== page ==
Grammy-nominated Gary Lucas, whom Rolling Stone calls “one of the best and most original guitarists in America,” performed his well-traveled and exceedingly harrowing score to “Der Golem,” the brilliant 1920 silent horror exemplar of German expressionism. The sold-out performance took place earlier this evening at The Cinefamily on Fairfax Avenue — speaking of ghostly Jewish populations.
And he scared the bejesus out of this nice Jewish girl. The guitar virtuoso’s stringed accompaniment of the progenitor ‘Jews-as-outsiders’ monster movie swapped between a sustained screech and a horrifying scream, and he traded, as well, between two guitars, one electric the other acoustic. Admitting that he improvised against established themes nearly half the time, Lucas had his way with his audience, ramping it up to aural freak-out zone during the movie’s most disturbing bits. I literally had to clutch at my heart the terror was coming so fast and furious.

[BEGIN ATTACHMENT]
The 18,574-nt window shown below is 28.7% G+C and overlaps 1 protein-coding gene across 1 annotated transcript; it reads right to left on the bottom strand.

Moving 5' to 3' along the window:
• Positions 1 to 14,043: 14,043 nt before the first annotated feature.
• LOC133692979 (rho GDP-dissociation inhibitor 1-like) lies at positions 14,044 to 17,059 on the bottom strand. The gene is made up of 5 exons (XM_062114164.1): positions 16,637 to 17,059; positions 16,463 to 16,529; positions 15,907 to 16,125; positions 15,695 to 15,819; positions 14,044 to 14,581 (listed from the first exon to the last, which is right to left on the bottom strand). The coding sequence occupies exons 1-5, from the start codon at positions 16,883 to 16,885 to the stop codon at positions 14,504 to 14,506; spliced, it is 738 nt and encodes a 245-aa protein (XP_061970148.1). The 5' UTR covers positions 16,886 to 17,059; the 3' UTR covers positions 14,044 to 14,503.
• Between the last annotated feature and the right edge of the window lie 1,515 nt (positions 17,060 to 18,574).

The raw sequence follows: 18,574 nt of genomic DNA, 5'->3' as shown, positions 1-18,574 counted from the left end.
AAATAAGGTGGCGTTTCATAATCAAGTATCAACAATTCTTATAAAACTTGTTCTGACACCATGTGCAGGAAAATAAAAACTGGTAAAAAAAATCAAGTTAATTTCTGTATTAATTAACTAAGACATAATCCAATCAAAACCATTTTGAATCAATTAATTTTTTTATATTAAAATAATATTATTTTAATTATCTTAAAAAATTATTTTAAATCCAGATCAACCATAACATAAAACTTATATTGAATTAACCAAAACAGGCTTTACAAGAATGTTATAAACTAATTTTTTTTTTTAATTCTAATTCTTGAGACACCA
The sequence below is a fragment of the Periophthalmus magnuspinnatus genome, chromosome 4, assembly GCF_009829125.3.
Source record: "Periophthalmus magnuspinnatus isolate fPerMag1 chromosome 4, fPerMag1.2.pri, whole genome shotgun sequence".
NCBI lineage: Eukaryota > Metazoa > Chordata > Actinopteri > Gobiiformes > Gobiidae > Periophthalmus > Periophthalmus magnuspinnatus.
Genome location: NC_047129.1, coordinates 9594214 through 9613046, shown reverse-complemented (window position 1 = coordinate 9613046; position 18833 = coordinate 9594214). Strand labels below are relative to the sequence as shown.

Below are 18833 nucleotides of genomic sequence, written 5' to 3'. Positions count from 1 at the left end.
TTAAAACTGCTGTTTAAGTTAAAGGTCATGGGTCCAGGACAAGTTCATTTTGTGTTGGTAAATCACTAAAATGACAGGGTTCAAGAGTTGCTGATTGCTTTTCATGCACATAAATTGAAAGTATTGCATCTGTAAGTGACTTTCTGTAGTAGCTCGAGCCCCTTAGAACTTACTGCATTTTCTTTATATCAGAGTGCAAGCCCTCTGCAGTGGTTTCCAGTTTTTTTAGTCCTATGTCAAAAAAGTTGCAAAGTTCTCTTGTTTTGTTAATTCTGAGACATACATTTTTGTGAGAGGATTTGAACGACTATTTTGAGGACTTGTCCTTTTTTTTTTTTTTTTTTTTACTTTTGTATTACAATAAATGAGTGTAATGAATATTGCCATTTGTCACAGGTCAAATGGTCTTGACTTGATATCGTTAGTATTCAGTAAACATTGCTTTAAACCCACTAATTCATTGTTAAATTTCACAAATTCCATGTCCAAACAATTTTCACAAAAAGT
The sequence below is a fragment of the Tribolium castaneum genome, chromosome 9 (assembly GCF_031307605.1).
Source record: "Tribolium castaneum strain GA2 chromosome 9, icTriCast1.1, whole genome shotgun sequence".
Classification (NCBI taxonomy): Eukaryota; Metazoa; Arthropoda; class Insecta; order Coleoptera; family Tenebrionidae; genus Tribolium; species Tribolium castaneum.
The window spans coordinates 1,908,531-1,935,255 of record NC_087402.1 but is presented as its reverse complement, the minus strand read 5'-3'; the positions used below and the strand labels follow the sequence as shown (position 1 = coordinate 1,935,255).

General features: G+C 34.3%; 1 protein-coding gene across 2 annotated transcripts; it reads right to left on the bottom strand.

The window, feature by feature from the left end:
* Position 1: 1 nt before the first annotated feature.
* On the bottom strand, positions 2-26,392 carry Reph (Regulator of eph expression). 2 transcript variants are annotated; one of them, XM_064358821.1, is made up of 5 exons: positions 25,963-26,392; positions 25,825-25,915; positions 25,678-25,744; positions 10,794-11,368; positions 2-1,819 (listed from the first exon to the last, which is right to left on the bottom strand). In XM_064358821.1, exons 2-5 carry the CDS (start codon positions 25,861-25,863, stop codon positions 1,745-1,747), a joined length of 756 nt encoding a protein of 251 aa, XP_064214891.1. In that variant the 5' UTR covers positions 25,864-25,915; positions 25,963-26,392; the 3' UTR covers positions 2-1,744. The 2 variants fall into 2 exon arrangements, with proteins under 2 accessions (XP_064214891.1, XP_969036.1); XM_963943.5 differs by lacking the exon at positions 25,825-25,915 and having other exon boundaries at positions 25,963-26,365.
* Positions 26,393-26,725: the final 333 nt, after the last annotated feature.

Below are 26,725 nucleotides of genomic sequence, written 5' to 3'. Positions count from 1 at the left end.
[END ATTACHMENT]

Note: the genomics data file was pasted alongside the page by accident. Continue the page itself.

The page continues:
A baroque nightmare of fantastic imagery, “The Golem” (Carl Boese & Paul Wegener, 1920, 86 min.) is the only surviving film from actor/filmmaker Paul Wegener’s series based on the 16th Century Bohemian folk legend of Prague. Played by Wegener himself, the astounding titular monster is molded from clay and brought to life by the Hebrew incantations of a rabbi wishing to defend a Jewish ghetto facing exile.
Steeped in 1920s controversy stemming from false accusations of occult endorsement and Weimar anti-Semitism, this dark, moody fable of a lumbering, lovelorn automaton became the inspiration for Boris Karloff’s portrayal of Frankenstein’s monster over a decade later.
Since debuting his live score in 1989, Gary has accompanied the film all across the globe in Moscow, St. Petersburg, Amsterdam, Berlin, Florence, Budapest, Toronto, St. Louis, Miami, Tel Aviv, Vienna, Krakow—and in Prague, home of Der Golem.
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